Not all fruit. Avoid the fruit look-a-likes.
The question of fruits and fruit juices is an important one and not as easily answered. That is because it is related to the issue of sugar. First let it be said that fruit drinks typically are less fruit than drink.
I remember growing up - perhaps you do to - seeing a series of commercials advertising their product as containing 10% real fruit juice. The product is still around and is characteristic of many products. Such a statement should seem to us ridiculous. It should be hidden in the fine print as an embarrassment. Instead it was pronounced, as it were, from the mountain top. They were proud of their 10%. And a whole culture has been duped by it, is being duped by it.
But this is slightly beyond the present point. The important point is many so called fruit drinks are mixes loaded with sugar. The sugar may be in the form high fructose corn syrup but it is still sugar.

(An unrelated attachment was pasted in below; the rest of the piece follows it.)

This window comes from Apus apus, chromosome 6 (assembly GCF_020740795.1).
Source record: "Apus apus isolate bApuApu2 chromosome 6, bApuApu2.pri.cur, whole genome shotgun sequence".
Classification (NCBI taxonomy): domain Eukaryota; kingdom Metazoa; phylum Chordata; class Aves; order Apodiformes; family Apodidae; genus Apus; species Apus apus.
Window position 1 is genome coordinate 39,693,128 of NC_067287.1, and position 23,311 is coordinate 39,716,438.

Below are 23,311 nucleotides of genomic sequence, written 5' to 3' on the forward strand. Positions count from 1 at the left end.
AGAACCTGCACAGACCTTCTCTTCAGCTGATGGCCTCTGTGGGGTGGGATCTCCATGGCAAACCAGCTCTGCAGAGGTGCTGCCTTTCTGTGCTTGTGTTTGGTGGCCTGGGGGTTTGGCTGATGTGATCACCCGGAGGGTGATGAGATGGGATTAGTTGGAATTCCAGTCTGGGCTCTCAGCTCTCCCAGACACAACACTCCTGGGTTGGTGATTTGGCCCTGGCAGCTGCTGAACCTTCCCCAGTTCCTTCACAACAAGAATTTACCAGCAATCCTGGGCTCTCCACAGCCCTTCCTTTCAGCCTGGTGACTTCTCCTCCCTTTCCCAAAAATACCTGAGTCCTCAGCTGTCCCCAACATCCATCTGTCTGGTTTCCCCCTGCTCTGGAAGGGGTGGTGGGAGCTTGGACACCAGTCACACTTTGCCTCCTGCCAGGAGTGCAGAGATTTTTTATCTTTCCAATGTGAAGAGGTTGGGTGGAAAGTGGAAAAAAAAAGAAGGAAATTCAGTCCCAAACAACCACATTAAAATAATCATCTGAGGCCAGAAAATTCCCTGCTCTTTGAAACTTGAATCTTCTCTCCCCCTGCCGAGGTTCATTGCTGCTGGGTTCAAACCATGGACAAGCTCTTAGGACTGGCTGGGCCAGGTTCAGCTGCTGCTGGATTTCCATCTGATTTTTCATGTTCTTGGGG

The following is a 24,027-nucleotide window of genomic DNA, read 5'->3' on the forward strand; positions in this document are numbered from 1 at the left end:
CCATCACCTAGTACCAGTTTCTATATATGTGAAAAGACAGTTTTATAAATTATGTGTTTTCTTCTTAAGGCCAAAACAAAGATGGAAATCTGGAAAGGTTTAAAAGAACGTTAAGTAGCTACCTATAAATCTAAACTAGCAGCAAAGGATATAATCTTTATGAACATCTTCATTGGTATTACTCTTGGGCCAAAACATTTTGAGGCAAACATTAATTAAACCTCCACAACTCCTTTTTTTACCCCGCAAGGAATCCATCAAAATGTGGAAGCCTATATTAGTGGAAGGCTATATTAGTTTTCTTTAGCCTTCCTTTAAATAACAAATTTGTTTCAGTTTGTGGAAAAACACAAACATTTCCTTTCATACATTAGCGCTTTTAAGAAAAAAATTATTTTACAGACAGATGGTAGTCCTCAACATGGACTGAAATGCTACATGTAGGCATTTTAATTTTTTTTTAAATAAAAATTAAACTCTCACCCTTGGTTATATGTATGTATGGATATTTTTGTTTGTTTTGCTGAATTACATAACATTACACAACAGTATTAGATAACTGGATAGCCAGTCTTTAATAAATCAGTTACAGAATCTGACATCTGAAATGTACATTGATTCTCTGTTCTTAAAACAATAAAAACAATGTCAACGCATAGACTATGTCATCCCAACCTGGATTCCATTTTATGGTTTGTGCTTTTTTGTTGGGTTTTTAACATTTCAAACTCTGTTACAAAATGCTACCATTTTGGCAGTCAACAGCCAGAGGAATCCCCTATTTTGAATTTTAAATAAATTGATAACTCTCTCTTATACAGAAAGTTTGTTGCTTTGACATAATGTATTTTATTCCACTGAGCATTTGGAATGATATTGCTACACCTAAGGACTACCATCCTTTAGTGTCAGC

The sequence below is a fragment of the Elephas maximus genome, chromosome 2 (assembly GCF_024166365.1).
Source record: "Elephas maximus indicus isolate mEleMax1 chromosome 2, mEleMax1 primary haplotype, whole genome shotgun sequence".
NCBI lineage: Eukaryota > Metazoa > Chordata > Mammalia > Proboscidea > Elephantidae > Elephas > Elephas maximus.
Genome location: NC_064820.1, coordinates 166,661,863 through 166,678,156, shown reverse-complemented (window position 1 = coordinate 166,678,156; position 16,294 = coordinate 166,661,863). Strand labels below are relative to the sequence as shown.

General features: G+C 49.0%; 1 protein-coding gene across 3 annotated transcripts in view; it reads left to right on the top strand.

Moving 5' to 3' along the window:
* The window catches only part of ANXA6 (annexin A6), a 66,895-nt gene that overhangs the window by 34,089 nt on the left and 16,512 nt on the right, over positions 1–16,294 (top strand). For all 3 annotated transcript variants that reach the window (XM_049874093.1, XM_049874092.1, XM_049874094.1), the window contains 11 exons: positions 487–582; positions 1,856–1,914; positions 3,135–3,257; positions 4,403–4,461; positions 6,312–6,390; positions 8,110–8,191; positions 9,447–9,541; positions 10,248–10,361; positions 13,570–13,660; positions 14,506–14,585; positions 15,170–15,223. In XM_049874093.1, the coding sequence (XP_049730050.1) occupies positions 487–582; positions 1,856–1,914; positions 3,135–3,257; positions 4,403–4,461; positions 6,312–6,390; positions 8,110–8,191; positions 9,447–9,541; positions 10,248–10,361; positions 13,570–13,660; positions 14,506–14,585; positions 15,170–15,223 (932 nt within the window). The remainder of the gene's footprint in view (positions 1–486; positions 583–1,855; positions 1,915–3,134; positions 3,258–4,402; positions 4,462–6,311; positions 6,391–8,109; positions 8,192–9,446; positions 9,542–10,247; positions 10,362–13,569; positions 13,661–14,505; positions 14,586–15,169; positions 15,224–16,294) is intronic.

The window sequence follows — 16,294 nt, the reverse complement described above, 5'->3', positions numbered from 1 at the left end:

If you are going to consume fruit juice make sure it is juice from fruit, not substitutes, and with no added sugar.
Whole fruit is necessary to a healthy diet. But canned fruits, again, are often loaded with sugar.
That being said we must remember that fruit has sugar in it which can be converted to triglycerides. When trying to bring triglycerides down limit the amount of fruit consumed.
Forget the fruit drinks that have some fruit in them and stay away from canned fruit with added sugar or fructose.
Next on the list of food to lower triglyceride levels are simple carbohydrates. We have already talked about sugar, which is a simple carbohydrate. But foods like white rice and breads or pastas made from white flour should be avoided. This would include processed cereals, crackers and other snacks.
When we say white flour we mean flour that has been processed and bleached. There is a wheat flour that is naturally white, or nearly so. This is still whole wheat unprocessed flour and is full of good natural stuff.
Products that have been made from processed flours are more easily converted into triglycerides and have much lower nutritional value.